Another economic report, another disappointing number. Industrial production in January slumped 0.3% from the previous month, delivering the first negative monthly comparison since last July. This is the fourth major indicator in recent weeks that’s fallen short of expectations (the latest data on personal income, nonfarm payrolls, and retail sales suffered surprisingly weak monthly changes too). The harsh winter may be the cause, in which case we’ll soon see more encouraging updates.
It’s certainly plausible (compelling?) that the weather is temporarily pinching economic activity. But there’s no way to know for sure other than to wait for more data. This much is clear: Four hefty disappointments in a row is either a genuinely dark sign for the macro trend or a one-two-three-four punch from Old Man Winter. The problem is that it’s going to take time to convincingly separate truth from fiction. That said, I’m still convinced that recession risk is low, in part because the majority of key indicators are still in the black on a year-over-year basis. Monthly data tells a different story at the moment, but monthly comparisons are generally too noisy to reveal useful signals about the state of the economy.
On that note, industrial production is still rising on an annual basis. Despite the latest batch of red ink, output is higher by 2.9% for the year through January. In fact, that’s slightly above average for the annual changes we’ve seen over the past year.
Don’t misunderstand: there’s more risk at the moment for the economy than we’ve seen in recent history, largely because of weak numbers for January that imply trouble ahead. The next major data point arrives next Wednesday with the January report on housing starts. Given recent history, it wouldn’t be surprising to see a weak update here as well.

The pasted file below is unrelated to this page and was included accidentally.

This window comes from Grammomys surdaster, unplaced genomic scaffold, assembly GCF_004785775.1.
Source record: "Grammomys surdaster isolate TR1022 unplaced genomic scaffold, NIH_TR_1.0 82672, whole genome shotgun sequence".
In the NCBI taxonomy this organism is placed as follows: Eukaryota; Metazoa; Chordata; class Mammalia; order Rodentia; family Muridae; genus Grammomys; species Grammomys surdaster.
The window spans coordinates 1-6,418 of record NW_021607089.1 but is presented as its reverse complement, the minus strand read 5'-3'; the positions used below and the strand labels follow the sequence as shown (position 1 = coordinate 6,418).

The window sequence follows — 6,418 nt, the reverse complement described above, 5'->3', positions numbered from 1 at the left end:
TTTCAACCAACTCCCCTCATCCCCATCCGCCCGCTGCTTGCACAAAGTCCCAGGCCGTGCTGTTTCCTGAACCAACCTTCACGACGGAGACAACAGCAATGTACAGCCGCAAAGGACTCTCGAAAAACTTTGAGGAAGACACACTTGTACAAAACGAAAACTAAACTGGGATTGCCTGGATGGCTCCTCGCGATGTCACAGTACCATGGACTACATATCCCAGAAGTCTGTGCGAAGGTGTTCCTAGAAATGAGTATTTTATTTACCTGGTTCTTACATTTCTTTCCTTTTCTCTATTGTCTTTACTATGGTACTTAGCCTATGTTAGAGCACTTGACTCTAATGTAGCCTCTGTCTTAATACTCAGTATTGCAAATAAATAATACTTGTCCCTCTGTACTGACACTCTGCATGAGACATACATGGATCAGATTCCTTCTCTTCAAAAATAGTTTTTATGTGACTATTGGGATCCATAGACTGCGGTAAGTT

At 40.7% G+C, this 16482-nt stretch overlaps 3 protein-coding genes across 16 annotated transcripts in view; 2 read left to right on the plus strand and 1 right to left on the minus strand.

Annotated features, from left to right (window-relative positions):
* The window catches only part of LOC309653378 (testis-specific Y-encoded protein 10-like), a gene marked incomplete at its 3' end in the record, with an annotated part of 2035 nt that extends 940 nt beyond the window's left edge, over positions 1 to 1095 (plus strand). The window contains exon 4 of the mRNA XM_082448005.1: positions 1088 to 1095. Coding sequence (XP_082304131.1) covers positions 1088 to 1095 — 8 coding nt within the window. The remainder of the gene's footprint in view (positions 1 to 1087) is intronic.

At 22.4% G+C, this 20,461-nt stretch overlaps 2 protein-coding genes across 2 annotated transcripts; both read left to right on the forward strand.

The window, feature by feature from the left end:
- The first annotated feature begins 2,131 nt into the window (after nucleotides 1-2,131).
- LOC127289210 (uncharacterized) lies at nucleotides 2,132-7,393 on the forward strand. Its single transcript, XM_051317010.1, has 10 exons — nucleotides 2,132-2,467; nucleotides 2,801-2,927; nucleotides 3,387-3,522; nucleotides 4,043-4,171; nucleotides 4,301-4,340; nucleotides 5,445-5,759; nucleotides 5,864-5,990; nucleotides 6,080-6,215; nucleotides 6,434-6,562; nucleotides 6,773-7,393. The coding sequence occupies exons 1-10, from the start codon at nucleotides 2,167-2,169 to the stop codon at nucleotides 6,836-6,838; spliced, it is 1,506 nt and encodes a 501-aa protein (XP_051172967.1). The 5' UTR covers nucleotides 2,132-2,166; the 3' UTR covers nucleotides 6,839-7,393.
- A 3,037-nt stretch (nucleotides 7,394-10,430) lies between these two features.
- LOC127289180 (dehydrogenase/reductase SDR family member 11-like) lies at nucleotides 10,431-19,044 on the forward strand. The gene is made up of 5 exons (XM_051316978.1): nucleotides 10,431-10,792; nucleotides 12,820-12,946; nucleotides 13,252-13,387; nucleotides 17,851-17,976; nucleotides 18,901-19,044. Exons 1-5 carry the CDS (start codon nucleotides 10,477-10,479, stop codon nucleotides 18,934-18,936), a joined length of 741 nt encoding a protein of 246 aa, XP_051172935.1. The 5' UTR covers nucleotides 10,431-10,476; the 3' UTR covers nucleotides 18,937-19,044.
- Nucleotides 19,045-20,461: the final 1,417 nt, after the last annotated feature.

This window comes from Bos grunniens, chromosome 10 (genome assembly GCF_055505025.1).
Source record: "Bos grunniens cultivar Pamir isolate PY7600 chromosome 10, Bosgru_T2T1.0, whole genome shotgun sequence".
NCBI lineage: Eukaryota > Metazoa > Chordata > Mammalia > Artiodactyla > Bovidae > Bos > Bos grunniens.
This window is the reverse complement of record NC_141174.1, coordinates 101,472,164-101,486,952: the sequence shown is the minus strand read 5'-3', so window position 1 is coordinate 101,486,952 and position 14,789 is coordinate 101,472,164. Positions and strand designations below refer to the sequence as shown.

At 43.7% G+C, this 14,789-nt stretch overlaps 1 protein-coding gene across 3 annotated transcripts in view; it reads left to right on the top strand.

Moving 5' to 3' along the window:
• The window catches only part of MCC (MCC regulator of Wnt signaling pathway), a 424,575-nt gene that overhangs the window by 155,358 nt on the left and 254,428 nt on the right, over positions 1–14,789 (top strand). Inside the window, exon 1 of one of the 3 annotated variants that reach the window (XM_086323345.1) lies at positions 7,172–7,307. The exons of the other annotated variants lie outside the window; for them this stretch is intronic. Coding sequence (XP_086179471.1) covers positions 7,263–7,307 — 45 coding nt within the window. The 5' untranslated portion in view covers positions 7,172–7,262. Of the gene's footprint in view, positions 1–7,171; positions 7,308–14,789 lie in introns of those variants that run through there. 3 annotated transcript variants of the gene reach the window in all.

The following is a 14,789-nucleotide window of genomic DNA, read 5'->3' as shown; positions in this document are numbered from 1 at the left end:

Keep in mind, however, that until we see confirming warnings via negative annual comparisons in a range of indicators, it’s premature to make definitive judgments. Late next week I’ll publish an update of the US Economic Profile for January. Here too the numbers will suffer a bit vs. recent estimates, although not enough to send a signal that there’s a clear and present danger of falling into a new recession.
It seems that we’re destined for a run of heightened uncertainty with regards to assessing the economic trend. Indeed, the severe weather in recent weeks suggests that February data may disappoint as well. In that case, we’ll have to wait for the March data before we can convincingly evaluate the state of the business cycle and determine if there’s more than weather-related turbulence at work. Unfortunately, the March economic reports won’t see the light of day until April.
As a result, prepare yourself for a rough patch with sentiment, analysis, and the usual suspects via the media circus. We may be headed into a lengthy period of unusually vague and indeterminate economic news. Ironically, such an environment promotes radical forecasts as the crowd looks to self-proclaimed oracles who purport to know what’s coming without the benefit of hard data. Par for the course. The future’s always in doubt, and it’s likely to become more so in the weeks ahead.
This piece is cross-posted from The Capital Spectator with permission.